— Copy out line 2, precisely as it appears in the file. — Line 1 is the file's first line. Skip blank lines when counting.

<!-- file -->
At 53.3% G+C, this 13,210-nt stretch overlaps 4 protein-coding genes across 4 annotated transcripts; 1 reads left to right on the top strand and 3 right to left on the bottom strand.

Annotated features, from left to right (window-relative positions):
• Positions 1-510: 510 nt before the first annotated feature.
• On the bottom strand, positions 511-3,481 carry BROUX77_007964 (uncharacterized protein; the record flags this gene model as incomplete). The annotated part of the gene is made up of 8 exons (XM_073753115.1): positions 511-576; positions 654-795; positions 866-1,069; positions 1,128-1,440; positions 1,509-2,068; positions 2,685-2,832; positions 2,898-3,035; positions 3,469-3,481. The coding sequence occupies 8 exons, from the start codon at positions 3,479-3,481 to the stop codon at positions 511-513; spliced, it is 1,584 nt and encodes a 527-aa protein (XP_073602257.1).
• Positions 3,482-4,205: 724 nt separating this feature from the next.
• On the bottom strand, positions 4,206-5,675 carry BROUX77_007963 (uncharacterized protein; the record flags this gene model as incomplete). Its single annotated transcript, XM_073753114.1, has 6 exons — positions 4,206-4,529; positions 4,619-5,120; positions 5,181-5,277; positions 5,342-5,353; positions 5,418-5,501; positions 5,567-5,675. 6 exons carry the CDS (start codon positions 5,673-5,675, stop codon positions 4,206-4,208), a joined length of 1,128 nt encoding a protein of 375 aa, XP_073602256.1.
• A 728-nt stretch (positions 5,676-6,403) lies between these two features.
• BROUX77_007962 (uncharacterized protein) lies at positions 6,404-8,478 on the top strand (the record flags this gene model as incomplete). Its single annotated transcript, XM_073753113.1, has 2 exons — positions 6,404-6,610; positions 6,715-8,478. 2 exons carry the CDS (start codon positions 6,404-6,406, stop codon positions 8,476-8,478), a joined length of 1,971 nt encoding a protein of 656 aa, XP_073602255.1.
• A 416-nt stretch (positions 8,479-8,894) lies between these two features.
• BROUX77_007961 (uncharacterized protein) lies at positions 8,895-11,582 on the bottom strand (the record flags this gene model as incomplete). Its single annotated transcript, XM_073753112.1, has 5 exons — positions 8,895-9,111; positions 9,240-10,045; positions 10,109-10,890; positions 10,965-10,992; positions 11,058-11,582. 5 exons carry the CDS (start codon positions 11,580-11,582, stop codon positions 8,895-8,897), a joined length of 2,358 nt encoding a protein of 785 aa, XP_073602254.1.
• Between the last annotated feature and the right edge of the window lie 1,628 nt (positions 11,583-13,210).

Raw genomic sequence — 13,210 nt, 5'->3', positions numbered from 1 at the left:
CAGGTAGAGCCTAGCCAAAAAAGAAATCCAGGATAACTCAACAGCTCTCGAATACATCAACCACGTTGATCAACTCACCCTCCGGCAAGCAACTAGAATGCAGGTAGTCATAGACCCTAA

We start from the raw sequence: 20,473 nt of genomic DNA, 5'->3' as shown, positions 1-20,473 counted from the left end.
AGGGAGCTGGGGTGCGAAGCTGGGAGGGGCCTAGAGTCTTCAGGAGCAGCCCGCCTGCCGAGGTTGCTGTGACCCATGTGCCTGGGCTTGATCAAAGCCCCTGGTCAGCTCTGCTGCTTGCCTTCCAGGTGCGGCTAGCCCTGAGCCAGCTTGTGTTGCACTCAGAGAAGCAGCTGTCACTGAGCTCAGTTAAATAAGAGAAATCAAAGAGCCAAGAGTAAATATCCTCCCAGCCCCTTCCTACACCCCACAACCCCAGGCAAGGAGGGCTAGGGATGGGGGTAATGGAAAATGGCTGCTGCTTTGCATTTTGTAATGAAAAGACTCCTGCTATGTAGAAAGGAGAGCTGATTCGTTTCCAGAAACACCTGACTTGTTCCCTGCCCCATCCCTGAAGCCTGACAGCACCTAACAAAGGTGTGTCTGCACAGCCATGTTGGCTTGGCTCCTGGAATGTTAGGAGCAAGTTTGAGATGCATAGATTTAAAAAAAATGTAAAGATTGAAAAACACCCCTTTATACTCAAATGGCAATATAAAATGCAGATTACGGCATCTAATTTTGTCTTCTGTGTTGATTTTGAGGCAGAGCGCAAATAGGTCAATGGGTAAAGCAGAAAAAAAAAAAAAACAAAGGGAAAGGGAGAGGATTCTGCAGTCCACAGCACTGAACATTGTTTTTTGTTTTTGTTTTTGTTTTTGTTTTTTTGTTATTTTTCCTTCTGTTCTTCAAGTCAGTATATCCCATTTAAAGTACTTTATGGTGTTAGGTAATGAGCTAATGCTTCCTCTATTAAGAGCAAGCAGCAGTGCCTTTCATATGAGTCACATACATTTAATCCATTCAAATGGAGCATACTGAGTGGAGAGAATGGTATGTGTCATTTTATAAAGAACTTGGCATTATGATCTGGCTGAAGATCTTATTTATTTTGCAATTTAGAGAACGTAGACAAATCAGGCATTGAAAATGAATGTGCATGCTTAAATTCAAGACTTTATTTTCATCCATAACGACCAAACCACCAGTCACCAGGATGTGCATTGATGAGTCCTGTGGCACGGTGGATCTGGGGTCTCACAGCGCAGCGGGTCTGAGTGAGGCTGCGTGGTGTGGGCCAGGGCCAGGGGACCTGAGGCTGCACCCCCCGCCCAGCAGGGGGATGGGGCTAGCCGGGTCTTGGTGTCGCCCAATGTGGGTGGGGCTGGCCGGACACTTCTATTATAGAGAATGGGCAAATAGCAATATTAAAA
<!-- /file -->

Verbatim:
Annotated features, from left to right (window-relative positions):